Water News as of June 21, 2013

Top Stories

EPA’s Fifth Drinking Water Infrastructure Needs Survey and Assessment, released June 4, reports that $384 billion in improvements are needed for the nation’s drinking water infrastructure through 2030 for systems to continue providing safe drinking water to 297 million Americans. EPA’s fifth Drinking Water Infrastructure Needs Survey and Assessment identifies investments needed over the next 20 years for thousands of miles of pipes and thousands of treatment plants, storage tanks and water distribution systems, which are all vital to public health and the economy. The national total of $384 billion includes the needs of 73,400 water systems across the country, as well as American Indian and Alaska Native Village water systems. Click here for a report fact sheet

Washington: A federal judge has ruled that Clark County’s stormwater plan violated the Clean Water Act because it failed to follow a district judge’s injunction that “newly developed land drain as slowly as it did prior to Euro-American settlement.”

California: The EPA says the state’s Department of Public Health has failed to spend nearly a half billion dollars in federal money to provide safe drinking water. The Environmental Protection Agency says California is violating the Safe Drinking Water Act. It’s estimated the state will have to spend 40 billion dollars over the next two decades to fix the problem.  Some lawmakers are outraged by what they see as a bureaucratic nightmare within the Department of Public Health.

Failing Infrastructure

Illinois: A sump pump failure Monday morning in Princeton sent untreated sewage into the Mississippi River. The pump failed around 7:30 at the wastewater pumping station, flooding the station and damaging electrical systems.

Missouri: Cole County commissioners, Tuesday, called on Missouri Attorney General Chris Koster to get involved in a case where raw sewage is leaking from a private residence, posing a major health and environmental hazard.

South Carolina: EPA has filed a federal lawsuit Florence asking the court to order the town of Timmonsville to address several violations of the Clean Water Act, including failing to properly clean sand filters causing partially treated wastewater to overflow into surrounding swamps and rivers, and a collapsed sewer line downtown, causing untreated sewage to back up into several buildings and erode some streets. The town has improperly disposed of more than 2 million gallons of wastewater into nearby bodies of water, according to the lawsuit.

New York: Many homeowners in North Tonawanda say, they live in fear of heavy rainfall because it comes with a horrifying problem – several feet of raw sewage will back up in their basements. A very old combined storm drain, sanitary sewer is to blame. Constructing a new system would cost millions of dollars.

Maryland: A broken sewer line has dumped more than 10,000 gallons of raw sewage into the stream that feeds Jones Falls. The overflow has been stopped, and repairs are underway.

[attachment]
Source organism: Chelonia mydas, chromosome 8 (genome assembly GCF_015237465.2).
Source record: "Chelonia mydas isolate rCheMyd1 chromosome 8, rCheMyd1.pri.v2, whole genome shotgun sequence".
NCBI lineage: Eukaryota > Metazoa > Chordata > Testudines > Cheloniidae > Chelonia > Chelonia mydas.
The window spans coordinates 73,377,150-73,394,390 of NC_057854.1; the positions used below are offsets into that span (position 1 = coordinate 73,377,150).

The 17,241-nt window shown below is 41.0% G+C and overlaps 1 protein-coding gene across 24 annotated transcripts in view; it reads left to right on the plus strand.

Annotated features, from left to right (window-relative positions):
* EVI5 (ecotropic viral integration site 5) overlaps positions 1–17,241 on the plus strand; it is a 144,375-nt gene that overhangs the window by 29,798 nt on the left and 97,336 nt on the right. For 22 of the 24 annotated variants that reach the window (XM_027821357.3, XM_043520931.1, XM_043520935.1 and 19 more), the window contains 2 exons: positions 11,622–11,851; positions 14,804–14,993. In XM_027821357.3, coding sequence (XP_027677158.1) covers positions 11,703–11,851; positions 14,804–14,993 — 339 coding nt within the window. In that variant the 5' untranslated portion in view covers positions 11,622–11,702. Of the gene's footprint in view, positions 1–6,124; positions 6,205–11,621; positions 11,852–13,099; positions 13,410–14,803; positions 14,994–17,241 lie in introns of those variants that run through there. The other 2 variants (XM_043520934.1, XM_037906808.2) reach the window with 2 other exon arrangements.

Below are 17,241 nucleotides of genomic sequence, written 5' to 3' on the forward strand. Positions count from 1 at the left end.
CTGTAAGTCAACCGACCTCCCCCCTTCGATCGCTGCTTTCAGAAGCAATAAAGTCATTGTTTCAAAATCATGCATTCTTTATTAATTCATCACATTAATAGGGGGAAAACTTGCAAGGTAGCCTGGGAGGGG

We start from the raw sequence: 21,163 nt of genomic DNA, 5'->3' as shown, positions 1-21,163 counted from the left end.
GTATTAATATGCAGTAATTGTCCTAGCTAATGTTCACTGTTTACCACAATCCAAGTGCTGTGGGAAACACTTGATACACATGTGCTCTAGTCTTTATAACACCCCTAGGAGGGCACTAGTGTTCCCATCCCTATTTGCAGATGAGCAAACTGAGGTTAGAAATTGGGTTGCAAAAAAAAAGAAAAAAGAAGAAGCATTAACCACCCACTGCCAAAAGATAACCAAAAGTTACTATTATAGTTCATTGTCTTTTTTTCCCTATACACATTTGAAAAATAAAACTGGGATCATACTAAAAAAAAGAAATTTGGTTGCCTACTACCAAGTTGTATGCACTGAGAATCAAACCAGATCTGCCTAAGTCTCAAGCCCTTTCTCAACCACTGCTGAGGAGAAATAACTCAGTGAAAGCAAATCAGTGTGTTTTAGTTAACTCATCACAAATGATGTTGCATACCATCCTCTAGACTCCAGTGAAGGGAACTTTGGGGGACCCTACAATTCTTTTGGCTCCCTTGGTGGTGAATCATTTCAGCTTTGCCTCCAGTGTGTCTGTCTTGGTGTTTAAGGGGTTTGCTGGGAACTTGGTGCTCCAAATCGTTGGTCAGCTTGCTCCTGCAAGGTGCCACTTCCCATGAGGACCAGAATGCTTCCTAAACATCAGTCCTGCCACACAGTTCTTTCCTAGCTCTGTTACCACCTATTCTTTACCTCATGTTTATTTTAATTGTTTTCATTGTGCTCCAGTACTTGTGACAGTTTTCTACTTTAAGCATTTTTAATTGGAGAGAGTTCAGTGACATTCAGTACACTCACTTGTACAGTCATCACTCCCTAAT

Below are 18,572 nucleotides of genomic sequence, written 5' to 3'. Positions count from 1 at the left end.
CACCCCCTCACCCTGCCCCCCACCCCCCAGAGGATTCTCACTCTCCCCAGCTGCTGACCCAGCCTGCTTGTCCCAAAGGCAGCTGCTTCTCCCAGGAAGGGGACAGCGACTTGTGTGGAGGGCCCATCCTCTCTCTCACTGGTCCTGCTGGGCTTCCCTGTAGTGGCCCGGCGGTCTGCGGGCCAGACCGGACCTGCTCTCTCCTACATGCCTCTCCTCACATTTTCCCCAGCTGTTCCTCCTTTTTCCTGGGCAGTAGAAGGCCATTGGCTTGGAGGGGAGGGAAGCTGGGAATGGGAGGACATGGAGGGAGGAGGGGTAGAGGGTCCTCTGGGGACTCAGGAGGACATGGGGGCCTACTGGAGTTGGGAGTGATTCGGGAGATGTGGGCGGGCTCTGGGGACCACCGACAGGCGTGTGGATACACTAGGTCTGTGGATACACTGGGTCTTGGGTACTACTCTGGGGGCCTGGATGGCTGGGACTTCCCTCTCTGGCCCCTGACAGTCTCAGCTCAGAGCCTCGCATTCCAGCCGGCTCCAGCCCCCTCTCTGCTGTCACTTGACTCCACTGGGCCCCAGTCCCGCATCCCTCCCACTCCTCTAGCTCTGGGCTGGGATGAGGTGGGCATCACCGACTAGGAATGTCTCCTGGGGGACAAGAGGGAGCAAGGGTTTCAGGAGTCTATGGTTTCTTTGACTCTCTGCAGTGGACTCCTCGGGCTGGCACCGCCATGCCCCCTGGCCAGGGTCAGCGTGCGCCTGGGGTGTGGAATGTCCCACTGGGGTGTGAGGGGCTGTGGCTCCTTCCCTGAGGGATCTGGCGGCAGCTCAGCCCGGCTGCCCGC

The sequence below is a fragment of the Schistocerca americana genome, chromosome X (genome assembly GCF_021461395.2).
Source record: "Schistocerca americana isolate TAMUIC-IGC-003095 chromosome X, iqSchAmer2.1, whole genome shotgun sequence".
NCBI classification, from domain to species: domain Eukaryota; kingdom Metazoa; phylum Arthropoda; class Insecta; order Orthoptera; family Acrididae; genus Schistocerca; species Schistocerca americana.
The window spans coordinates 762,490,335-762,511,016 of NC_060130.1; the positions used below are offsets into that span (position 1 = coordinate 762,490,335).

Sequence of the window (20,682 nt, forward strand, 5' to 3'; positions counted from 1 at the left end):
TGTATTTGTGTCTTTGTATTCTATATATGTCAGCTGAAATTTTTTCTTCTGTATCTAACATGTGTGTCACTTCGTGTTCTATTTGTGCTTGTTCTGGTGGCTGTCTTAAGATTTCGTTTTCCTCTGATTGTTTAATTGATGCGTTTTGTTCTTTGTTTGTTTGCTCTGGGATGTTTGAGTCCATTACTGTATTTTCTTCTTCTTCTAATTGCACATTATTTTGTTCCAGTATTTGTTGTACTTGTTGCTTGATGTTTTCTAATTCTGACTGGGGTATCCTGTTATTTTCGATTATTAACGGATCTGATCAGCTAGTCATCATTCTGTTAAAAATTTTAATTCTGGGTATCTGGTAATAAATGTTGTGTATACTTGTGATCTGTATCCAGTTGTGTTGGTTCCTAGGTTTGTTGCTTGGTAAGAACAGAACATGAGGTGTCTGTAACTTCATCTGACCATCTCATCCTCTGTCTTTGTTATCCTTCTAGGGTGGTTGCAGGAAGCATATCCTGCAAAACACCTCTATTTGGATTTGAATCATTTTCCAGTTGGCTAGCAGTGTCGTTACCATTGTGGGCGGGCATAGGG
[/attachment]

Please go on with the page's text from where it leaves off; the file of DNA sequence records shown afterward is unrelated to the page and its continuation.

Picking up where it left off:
California: An eight-inch water main break on Wilshire Boulevard created a traffic bottleneck and sent water flooding  between Lucas Avenue and Bixel Street, said a Los Angeles Department of Water and Power official.

Massachusetts: water main break on Route 1 north in Saugus near Essex Street has shut down the high-speed travel lane in that direction while Department of Public Works crews attempt repairs.

North Dakota: A water main break deposited several tons of debris and sand into the buildings that house Sandord’s Broadway Clinic in downtown Fargo. The tunnel between the clinic’s to buildings and lower level offices were flooded.

Michigan: Some homeowners may suit the City of Grand Rapids after they say a January water main break caused property damage. One homeowner incurred significant yard damage. including three sink holes–one 6-ft. deep. The city denied his request to fill the holes saying the city had “no indication of damage or compromise to the water main” before it broke.

Georgia: A broken water main in Sandy Springs has been repaired, but cleanup and repairs are still needed. Crews worked late into the night on Monday to fix the pipe on Peachtree Dunwoody Road just south of Windsor Parkway after it sent water gushing onto the road and nearly washed away the only entrance to the Starlight Hills subdivision.

Nebraska: Two water main breaks late Monday night and early Tuesday morning left about 80 customers without service, Metropolitan Utilities District officials said. A six-inch break occurred at 11:15 p.m. Monday and a second water main broke at 2:50 am Tuesday.


About Clean Water Council

The Clean Water Council (CWC) is a group of national organizations representing underground construction contractors design professionals, manufacturers and suppliers, labor unions and other committed to ensuring a high quality of life through sound environmental infrastructure. Working in concert, CWC's 39 national organizations, advocate federal legislation and policies that will promote clean water and improve the nation's failing infrastructure.​
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